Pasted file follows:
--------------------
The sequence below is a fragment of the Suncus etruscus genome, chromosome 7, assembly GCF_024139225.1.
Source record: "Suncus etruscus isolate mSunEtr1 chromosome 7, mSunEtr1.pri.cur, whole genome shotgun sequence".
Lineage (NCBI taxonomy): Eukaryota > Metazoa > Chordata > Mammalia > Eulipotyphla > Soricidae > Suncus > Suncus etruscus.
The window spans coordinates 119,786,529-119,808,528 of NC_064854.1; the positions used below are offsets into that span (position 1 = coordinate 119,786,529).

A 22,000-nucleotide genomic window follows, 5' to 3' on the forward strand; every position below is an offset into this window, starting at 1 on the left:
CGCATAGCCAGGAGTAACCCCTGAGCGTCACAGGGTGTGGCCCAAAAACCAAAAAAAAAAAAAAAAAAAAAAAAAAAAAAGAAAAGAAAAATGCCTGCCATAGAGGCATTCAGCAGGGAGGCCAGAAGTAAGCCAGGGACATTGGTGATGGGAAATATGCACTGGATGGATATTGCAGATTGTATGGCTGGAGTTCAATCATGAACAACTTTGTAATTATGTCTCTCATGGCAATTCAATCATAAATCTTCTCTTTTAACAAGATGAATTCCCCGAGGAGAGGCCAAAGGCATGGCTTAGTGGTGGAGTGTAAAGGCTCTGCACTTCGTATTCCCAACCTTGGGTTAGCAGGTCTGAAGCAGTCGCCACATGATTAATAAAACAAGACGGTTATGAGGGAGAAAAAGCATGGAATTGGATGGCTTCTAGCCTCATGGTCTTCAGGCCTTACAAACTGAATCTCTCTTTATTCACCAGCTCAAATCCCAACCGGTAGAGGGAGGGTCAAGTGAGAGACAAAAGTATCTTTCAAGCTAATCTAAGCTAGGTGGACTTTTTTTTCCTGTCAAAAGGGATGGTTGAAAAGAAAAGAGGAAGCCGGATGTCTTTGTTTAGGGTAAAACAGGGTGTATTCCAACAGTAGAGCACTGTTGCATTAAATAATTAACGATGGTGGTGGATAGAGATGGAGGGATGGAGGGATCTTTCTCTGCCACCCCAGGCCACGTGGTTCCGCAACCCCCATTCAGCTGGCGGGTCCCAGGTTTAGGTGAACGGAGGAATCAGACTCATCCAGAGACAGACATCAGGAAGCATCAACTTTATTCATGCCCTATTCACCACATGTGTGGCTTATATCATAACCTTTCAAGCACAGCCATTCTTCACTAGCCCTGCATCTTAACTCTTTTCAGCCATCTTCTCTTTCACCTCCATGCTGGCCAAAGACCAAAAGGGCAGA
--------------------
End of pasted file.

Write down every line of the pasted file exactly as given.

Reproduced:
The sequence below is a fragment of the Suncus etruscus genome, chromosome 7, assembly GCF_024139225.1.
Source record: "Suncus etruscus isolate mSunEtr1 chromosome 7, mSunEtr1.pri.cur, whole genome shotgun sequence".
Lineage (NCBI taxonomy): Eukaryota > Metazoa > Chordata > Mammalia > Eulipotyphla > Soricidae > Suncus > Suncus etruscus.
The window spans coordinates 119,786,529-119,808,528 of NC_064854.1; the positions used below are offsets into that span (position 1 = coordinate 119,786,529).

A 22,000-nucleotide genomic window follows, 5' to 3' on the forward strand; every position below is an offset into this window, starting at 1 on the left:
CGCATAGCCAGGAGTAACCCCTGAGCGTCACAGGGTGTGGCCCAAAAACCAAAAAAAAAAAAAAAAAAAAAAAAAAAAAAGAAAAGAAAAATGCCTGCCATAGAGGCATTCAGCAGGGAGGCCAGAAGTAAGCCAGGGACATTGGTGATGGGAAATATGCACTGGATGGATATTGCAGATTGTATGGCTGGAGTTCAATCATGAACAACTTTGTAATTATGTCTCTCATGGCAATTCAATCATAAATCTTCTCTTTTAACAAGATGAATTCCCCGAGGAGAGGCCAAAGGCATGGCTTAGTGGTGGAGTGTAAAGGCTCTGCACTTCGTATTCCCAACCTTGGGTTAGCAGGTCTGAAGCAGTCGCCACATGATTAATAAAACAAGACGGTTATGAGGGAGAAAAAGCATGGAATTGGATGGCTTCTAGCCTCATGGTCTTCAGGCCTTACAAACTGAATCTCTCTTTATTCACCAGCTCAAATCCCAACCGGTAGAGGGAGGGTCAAGTGAGAGACAAAAGTATCTTTCAAGCTAATCTAAGCTAGGTGGACTTTTTTTTCCTGTCAAAAGGGATGGTTGAAAAGAAAAGAGGAAGCCGGATGTCTTTGTTTAGGGTAAAACAGGGTGTATTCCAACAGTAGAGCACTGTTGCATTAAATAATTAACGATGGTGGTGGATAGAGATGGAGGGATGGAGGGATCTTTCTCTGCCACCCCAGGCCACGTGGTTCCGCAACCCCCATTCAGCTGGCGGGTCCCAGGTTTAGGTGAACGGAGGAATCAGACTCATCCAGAGACAGACATCAGGAAGCATCAACTTTATTCATGCCCTATTCACCACATGTGTGGCTTATATCATAACCTTTCAAGCACAGCCATTCTTCACTAGCCCTGCATCTTAACTCTTTTCAGCCATCTTCTCTTTCACCTCCATGCTGGCCAAAGACCAAAAGGGCAGA